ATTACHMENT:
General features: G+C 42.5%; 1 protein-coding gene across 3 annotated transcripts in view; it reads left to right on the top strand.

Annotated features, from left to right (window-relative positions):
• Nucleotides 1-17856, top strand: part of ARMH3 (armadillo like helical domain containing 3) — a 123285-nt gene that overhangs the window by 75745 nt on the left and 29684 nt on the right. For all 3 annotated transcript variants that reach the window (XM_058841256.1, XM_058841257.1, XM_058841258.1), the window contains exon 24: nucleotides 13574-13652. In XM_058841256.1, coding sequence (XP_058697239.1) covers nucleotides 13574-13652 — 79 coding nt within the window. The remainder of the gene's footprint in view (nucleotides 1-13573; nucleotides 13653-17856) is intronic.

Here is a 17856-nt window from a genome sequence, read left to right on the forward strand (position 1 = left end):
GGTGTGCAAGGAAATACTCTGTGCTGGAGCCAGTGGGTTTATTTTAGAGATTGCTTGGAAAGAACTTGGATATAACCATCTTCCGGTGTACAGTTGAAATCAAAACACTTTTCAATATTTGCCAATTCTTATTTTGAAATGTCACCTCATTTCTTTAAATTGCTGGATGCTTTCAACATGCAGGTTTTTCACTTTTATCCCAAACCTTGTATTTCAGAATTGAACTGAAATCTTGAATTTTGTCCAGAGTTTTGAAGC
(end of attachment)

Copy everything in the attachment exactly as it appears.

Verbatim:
General features: G+C 42.5%; 1 protein-coding gene across 3 annotated transcripts in view; it reads left to right on the top strand.

Annotated features, from left to right (window-relative positions):
• Nucleotides 1-17856, top strand: part of ARMH3 (armadillo like helical domain containing 3) — a 123285-nt gene that overhangs the window by 75745 nt on the left and 29684 nt on the right. For all 3 annotated transcript variants that reach the window (XM_058841256.1, XM_058841257.1, XM_058841258.1), the window contains exon 24: nucleotides 13574-13652. In XM_058841256.1, coding sequence (XP_058697239.1) covers nucleotides 13574-13652 — 79 coding nt within the window. The remainder of the gene's footprint in view (nucleotides 1-13573; nucleotides 13653-17856) is intronic.

Here is a 17856-nt window from a genome sequence, read left to right on the forward strand (position 1 = left end):
GGTGTGCAAGGAAATACTCTGTGCTGGAGCCAGTGGGTTTATTTTAGAGATTGCTTGGAAAGAACTTGGATATAACCATCTTCCGGTGTACAGTTGAAATCAAAACACTTTTCAATATTTGCCAATTCTTATTTTGAAATGTCACCTCATTTCTTTAAATTGCTGGATGCTTTCAACATGCAGGTTTTTCACTTTTATCCCAAACCTTGTATTTCAGAATTGAACTGAAATCTTGAATTTTGTCCAGAGTTTTGAAGC